We asked our Pacifica faculty for a list of films that have a Jungian theme in them and here are the top 10 movies that they came up with. I have to add that Lionel Corbett said "all movies have a Jungian theme." Tou·ché Dr. Corbett, tou·ché. 

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Posted in: Mythology, C.G. Jung, film, Jungian & Archetypal Studies

The Rebirth of the Hero: Mythology as a Guide to Spiritual Transformation

Posted by Nikole Hollenitsch on Dec 15, 2014 4:33:00 PM

A guest post by Dr. Keiron Le Grice

Modern-day cinematic portrayals of myths old and new are etched in our collective imagination. Who can forget the 1960s film depiction of the Greek hero Jason and the crew of the Argo boldly sailing their ship between the Clashing Rocks or Luke Skywalker unmasking his father, Darth Vader, in Star Wars? And how many of us were enthralled watching Frodo Baggins accepting his fateful mission to carry the Ring of Power away from the Shire or were enchanted by the other-worldly experiences of Dorothy in The Wizard of Oz? Such films comprise a set of shared cultural reference points and have inspired audiences the world over. Yet beyond their capacity to entertain and stir the imagination, mythic films also possess an instructive metaphorical significance. Skilfully interpreted, they can provide invaluable guidance for the process of deep psychospiritual transformation that Carl Jung called individuation. It is this way of reading and using myth that is the focus of my 2013 publication, The Rebirth of the Hero.

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Posted in: Joseph Campbell, Mythology, Jungian & Archetypal Studies

POUND YOUR CHEST, EVERYONE – PART II; Creator Archetype

Posted by Nikole Hollenitsch on Dec 8, 2014 3:21:00 PM

A guest post by Dr. Jennifer Selig

Deborah Quibell is many things, but she is archetypally a Creator. At least that’s how I know her. I met her several years back when she entered into the newly launched Jungian and Archetypal Studies program at Pacifica. I am now her dissertation chair, which is a distinct pleasure because part of how Deborah creates is through writing. She’s good. She’s damn good.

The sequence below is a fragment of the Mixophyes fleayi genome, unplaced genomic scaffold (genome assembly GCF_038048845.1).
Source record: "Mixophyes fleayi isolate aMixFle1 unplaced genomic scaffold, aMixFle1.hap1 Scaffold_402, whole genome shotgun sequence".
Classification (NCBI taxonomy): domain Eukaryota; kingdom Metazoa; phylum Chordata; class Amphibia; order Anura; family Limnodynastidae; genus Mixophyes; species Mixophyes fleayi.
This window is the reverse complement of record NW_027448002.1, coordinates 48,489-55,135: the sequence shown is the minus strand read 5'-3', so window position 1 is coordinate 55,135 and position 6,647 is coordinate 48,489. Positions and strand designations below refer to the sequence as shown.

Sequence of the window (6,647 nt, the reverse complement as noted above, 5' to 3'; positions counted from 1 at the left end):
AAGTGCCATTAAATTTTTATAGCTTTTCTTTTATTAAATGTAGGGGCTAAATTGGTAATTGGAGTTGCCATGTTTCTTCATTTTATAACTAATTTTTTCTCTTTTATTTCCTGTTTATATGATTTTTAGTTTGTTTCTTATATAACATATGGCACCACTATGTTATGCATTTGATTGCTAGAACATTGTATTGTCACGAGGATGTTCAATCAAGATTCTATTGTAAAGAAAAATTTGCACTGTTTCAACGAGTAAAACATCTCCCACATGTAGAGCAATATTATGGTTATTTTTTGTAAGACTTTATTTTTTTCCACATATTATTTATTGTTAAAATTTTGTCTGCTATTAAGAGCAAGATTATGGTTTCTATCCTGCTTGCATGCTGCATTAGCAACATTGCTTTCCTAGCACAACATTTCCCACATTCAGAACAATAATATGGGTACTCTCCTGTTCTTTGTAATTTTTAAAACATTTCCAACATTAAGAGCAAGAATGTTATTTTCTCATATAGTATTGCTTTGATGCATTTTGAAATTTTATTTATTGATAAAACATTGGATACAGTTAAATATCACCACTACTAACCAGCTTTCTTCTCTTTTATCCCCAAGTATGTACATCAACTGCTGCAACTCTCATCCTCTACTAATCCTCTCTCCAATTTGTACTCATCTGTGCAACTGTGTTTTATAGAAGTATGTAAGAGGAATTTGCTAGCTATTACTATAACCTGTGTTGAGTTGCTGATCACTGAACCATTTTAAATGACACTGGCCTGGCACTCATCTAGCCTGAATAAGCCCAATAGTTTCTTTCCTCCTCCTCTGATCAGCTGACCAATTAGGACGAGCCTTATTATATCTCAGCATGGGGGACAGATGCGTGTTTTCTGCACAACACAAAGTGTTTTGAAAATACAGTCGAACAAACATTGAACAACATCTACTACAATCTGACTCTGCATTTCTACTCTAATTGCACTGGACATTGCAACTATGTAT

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Posted in: Current Affairs, archetypes, Jungian & Archetypal Studies

POUND YOUR CHEST, EVERYONE – PART I

Posted by Nikole Hollenitsch on Dec 8, 2014 3:18:00 PM

A guest post by Dr. Jennifer Selig

One of the greatest joys of teaching at Pacifica is working with an amazing student body. Our students awe and amaze us. They challenge and create us. They push and pull us. They keep us awake at night and awaken us in the morning and call us forward during the day to be the best that we can be because they are striving to be their best selves and thinking we might have something, just a little something, to offer those selves.

And sometimes, they supersede us.

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Posted in: Current Affairs, archetypes, Jungian & Archetypal Studies

A Tribute to James Hillman: Reflections on a Renegade Psychologist

Posted by Nikole Hollenitsch on Nov 2, 2014 8:23:00 PM

The texts and inspiration behind the newest publication on James Hillman.

A Tribute to James Hillman: Reflections on a Renegade Psychologist, eds. Jennifer Leigh Selig and Camilo Francisco Ghorayeb. Mandorla Books, 2014. Print.

A guest post by Dr. Jennifer Selig

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Posted in: James Hillman, clinical psychology, Jungian & Archetypal Studies